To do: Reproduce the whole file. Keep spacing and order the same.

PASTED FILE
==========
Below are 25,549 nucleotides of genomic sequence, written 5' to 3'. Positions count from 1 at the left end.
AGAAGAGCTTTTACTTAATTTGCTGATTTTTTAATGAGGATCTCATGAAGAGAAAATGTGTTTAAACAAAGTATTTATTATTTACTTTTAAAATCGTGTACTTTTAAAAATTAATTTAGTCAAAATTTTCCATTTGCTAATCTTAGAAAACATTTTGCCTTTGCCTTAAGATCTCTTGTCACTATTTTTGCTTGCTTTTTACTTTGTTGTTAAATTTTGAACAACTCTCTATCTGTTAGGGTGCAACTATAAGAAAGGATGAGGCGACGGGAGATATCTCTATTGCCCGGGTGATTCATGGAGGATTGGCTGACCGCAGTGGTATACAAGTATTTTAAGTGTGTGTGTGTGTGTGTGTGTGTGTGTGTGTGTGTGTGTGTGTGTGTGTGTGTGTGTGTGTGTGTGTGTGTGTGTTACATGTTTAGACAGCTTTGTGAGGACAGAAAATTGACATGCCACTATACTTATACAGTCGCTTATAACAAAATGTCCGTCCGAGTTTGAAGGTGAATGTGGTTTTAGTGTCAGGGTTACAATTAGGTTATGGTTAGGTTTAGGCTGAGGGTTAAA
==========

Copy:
Below are 25,549 nucleotides of genomic sequence, written 5' to 3'. Positions count from 1 at the left end.
AGAAGAGCTTTTACTTAATTTGCTGATTTTTTAATGAGGATCTCATGAAGAGAAAATGTGTTTAAACAAAGTATTTATTATTTACTTTTAAAATCGTGTACTTTTAAAAATTAATTTAGTCAAAATTTTCCATTTGCTAATCTTAGAAAACATTTTGCCTTTGCCTTAAGATCTCTTGTCACTATTTTTGCTTGCTTTTTACTTTGTTGTTAAATTTTGAACAACTCTCTATCTGTTAGGGTGCAACTATAAGAAAGGATGAGGCGACGGGAGATATCTCTATTGCCCGGGTGATTCATGGAGGATTGGCTGACCGCAGTGGTATACAAGTATTTTAAGTGTGTGTGTGTGTGTGTGTGTGTGTGTGTGTGTGTGTGTGTGTGTGTGTGTGTGTGTGTGTGTGTGTGTGTGTGTTACATGTTTAGACAGCTTTGTGAGGACAGAAAATTGACATGCCACTATACTTATACAGTCGCTTATAACAAAATGTCCGTCCGAGTTTGAAGGTGAATGTGGTTTTAGTGTCAGGGTTACAATTAGGTTATGGTTAGGTTTAGGCTGAGGGTTAAA